Until Bias Ends, We Need Affirmative Action
Guest Column Erion J. Clark
My purpose in this column is to help you decide for yourself whether or not affirmative action is still necessary. Even before I had finished reading the column by Stacey E. Blau '98 ["Taking In the Scenery," Sept. 23], I started to think about how to respond to the assertion that "diversity goals" - which are a result of affirmative action - "are thoroughly insulting."
I am only one man, an African-American, so please do not use my words to incorrectly summarize the argument for my particular group of people. That is an assumption that people often make. When they encounter too few others who are not similar to them in background, they take one person's words and apply them to the entire group to which the person belongs.
Another assumption people make is that so-called "average" people don't deserve the benefit of the doubt. In Blau's example, an average person who landed a job couldn't be readily accepted if that person was a female or a non-white male. The automatic assumption is that race or gender imply a lack of talent or potential. I think that through welcoming more and more non-white males, society will put an end to such assumptions because there will be - and there are now - more examples of people of both genders and all races doing good work .
Blau uses Campus Preview Weekend, which is geared toward women and minorities, as an example of an insulting measure to realize diversity goals. I would like to know how many of the other students who attended the event felt the same way as Blau after they heard from members of an older generation who were treated in an unwelcome manner by society or perhaps by MIT itself.
My mother can recall the times when as a child she had to use a water fountain labeled "colored" or when as a teenager she was called "darkie" and other derogatory names by the local residents near her Connecticut boarding school. My father can recall having to sit in the balcony seats in movie theaters when there were better seats available below. Keeping these memories in mind, I treat any effort to welcome people from groups who were discriminated against in the not-too-distant past as acts of kindness, not of condescension.
MIT benefits from having significant numbers of non-white people on campus. Some organizations wish to ignore their responsibility for past transgressions, such as allowing themselves to flourish in a segregated or racist society. MIT wishes to be counted on the side that feels that, through affirmative action, it can help prevent society from repeating the past and can help make the future better.
As a member of the MIT community, I hope that everyone feels welcome on every part of campus. I feel welcome here because it is my campus, just as it is your campus and our campus. As human beings, we should all feel welcome everywhere on Earth. I don't feel that I should change my thinking if some people want to exclude me from their part of the world. It is good for the Institute to extend a warm welcome to students of certain backgrounds because it is quite possible that these same students have been on the receiving end of some ill treatment by society, even today.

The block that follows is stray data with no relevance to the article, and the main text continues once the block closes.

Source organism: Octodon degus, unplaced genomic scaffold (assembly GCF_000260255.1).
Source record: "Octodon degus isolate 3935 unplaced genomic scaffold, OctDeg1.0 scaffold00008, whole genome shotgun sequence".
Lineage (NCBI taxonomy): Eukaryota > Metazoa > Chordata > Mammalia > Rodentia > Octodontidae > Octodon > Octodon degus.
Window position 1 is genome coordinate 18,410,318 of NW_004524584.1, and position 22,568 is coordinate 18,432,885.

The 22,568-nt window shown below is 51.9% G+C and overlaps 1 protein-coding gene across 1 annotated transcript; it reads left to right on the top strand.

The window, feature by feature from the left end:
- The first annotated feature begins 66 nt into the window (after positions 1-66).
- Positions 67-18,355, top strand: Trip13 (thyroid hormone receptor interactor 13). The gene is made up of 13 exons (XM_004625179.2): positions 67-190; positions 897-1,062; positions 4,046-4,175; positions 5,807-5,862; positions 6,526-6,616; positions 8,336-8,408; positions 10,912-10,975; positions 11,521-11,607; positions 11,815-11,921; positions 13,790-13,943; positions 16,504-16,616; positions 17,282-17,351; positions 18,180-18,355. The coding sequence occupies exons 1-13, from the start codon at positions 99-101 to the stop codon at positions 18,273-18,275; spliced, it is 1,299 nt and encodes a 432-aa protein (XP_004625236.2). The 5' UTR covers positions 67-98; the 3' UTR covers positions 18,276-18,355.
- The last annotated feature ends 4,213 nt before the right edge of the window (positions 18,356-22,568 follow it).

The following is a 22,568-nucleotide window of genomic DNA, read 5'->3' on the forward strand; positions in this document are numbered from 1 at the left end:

Martin Luther King Jr. dreamed that one day people would "not be judged by the color of their skin but by the content of their character." One idea should be added along with this quote: King believed that an intermediate step between segregation and a color-blind society was to celebrate the differences and similarities we have. In doing so, he believed, mainstream society could atone for the injustices of the past. One day, affirmative action will not be necessary, because we will have a society that truly and completely believes in King's beliefs and adapts them to everyday life.
As one of the fruits of the civil rights movement, affirmative action has not been in place for a very long time. Thirty years is a short period, particularly in the context of the over four centuries it took to eliminate most of America's racism. I hope that affirmative action doesn't take nearly that long to accomplish its goals.
It is my feeling, however, that when people are routinely questioned about their abilities because of their race or gender, when they are told that their particular voice doesn't need to be heard, or when injustice occurs anywhere, that we have not arrived at that time. Who says that we can't keep trying? Unless we stop fighting for change, that time will eventually come.
Erion J. Clark is a member of the Class of 1998.